Wrecks and working boats of the Ore

Working boats at Ore Working boats at Ore 2

Working boats on the  Ore 4 Wrecks on the Ore Working boats at Ore 3

Click on the thumbnails for much bigger photos!

The coast of East Anglia is well known for its crab boats, lifeboats, beach punts, beach yawls and Southwold luggers – but I can’t say that I’ve read much about the little boats with their sweeping sheers show in these shots.

These photos come from Orford, but similar craft can be seen along the Deben and on the Alde.

From looking at my copy of the marvellous but almost unobtainable Chatham Directory of Inshore Craft, I’d say that many of the small wooden working boats in these photos are relatives of what it calls the Felixstowe Ferry lobster boat, a lug-rigged 15ft open boat made at Woodbridge that died out in the 1950s.

There must be a story to be told about the history of these little craft. I’m struck that quite a few of the local modern plastic tenders have something of the same form.

Looking at these shots I can’t help but think they have more than a touch of the Norse about them, but it’s not just a matter of history: the advantages of that pronounced sheer line are obvious when you see the confused water of the bar they must cross to reach the sea (see below).

I was also tickled by the Laser converted for rowing by the addition of a sliding seat (which must be seriously wasted in a hull this short – see Rowing for Pleasure comment), and by this splendid shed.

Confused water at the mouth of the Ore Laser sliding seat converted for rowing Ore boatshed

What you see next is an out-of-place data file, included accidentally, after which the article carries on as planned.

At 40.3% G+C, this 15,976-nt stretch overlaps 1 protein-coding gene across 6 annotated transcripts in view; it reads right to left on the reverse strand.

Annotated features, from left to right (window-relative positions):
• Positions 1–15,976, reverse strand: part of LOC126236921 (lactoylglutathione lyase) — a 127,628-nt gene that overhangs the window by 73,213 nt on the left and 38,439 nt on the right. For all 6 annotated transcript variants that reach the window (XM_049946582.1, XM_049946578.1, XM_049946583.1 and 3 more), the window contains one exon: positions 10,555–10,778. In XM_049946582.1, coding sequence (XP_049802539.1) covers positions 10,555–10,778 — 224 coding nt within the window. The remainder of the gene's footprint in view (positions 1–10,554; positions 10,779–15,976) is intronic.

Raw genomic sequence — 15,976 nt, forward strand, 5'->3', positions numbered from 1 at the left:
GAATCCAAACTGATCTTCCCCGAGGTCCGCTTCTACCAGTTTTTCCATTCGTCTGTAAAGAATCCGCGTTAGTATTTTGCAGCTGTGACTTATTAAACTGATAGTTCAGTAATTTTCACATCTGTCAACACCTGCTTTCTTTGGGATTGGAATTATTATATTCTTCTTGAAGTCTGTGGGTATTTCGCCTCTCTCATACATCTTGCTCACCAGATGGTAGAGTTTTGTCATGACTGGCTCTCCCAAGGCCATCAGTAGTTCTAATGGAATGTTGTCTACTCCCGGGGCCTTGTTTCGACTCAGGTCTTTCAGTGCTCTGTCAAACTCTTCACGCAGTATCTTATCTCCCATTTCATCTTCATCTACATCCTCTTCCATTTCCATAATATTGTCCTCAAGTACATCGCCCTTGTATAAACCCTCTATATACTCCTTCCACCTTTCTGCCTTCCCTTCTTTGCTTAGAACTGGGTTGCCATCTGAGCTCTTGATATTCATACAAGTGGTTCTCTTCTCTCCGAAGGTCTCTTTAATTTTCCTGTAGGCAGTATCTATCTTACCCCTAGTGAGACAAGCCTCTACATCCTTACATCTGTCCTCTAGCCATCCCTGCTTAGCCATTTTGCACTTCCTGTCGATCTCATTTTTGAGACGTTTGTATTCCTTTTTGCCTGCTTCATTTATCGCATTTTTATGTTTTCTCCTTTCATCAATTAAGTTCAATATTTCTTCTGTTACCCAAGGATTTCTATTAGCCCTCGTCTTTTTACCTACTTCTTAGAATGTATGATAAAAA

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6 thoughts on “Wrecks and working boats of the Ore”

  1. My Grandfather was Bob Glover, who kept a fishing boat at Slaughden; however, he converted it from a clinker lifeboat; in retirement he spent most of his time on the river. As a small boy, he introduced me to Jumbo Ward, the huffler for that part of the river up to Snape; "Yew don want tew git too clos to him, bor, he eats small boiys….. could not have further from the truth, even though he did have a large ring in his ear, and was certainly a pirate – to a small boy.

    Before you ask, a Huffler is a river pilot, taking the Thames barges up to the maltings at Snape [Now the Aldeburgh Festival concert hall].

    1. I worked for Jumbo from the age of 11 or 12, during school holidays and any spare moment I had, until the early 1970’s. He was a fascinating man and taught me so much.

  2. I suggest that you contact Robert Simper, the sailor and author with a special interest in the area. He actually took Jumbo as huffler when they took the first Thames Barge to go up to Snape for many years.
    Bob

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